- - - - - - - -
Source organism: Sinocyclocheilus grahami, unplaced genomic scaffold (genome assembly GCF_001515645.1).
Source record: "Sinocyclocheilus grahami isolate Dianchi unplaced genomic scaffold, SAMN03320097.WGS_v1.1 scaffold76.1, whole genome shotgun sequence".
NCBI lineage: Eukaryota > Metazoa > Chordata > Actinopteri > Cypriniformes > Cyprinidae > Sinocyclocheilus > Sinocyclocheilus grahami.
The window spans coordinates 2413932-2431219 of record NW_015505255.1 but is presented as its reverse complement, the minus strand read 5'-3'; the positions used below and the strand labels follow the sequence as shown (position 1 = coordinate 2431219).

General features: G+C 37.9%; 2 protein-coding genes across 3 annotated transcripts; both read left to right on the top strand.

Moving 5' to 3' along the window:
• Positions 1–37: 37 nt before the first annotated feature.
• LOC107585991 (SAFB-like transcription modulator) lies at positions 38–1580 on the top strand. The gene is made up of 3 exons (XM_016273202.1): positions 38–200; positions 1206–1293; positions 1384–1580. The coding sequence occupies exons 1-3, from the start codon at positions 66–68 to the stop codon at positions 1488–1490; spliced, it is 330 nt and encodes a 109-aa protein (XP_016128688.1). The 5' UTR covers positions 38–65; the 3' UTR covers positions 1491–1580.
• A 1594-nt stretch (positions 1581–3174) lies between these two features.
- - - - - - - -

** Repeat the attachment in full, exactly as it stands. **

Source organism: Sinocyclocheilus grahami, unplaced genomic scaffold (genome assembly GCF_001515645.1).
Source record: "Sinocyclocheilus grahami isolate Dianchi unplaced genomic scaffold, SAMN03320097.WGS_v1.1 scaffold76.1, whole genome shotgun sequence".
NCBI lineage: Eukaryota > Metazoa > Chordata > Actinopteri > Cypriniformes > Cyprinidae > Sinocyclocheilus > Sinocyclocheilus grahami.
The window spans coordinates 2413932-2431219 of record NW_015505255.1 but is presented as its reverse complement, the minus strand read 5'-3'; the positions used below and the strand labels follow the sequence as shown (position 1 = coordinate 2431219).

General features: G+C 37.9%; 2 protein-coding genes across 3 annotated transcripts; both read left to right on the top strand.

Moving 5' to 3' along the window:
• Positions 1–37: 37 nt before the first annotated feature.
• LOC107585991 (SAFB-like transcription modulator) lies at positions 38–1580 on the top strand. The gene is made up of 3 exons (XM_016273202.1): positions 38–200; positions 1206–1293; positions 1384–1580. The coding sequence occupies exons 1-3, from the start codon at positions 66–68 to the stop codon at positions 1488–1490; spliced, it is 330 nt and encodes a 109-aa protein (XP_016128688.1). The 5' UTR covers positions 38–65; the 3' UTR covers positions 1491–1580.
• A 1594-nt stretch (positions 1581–3174) lies between these two features.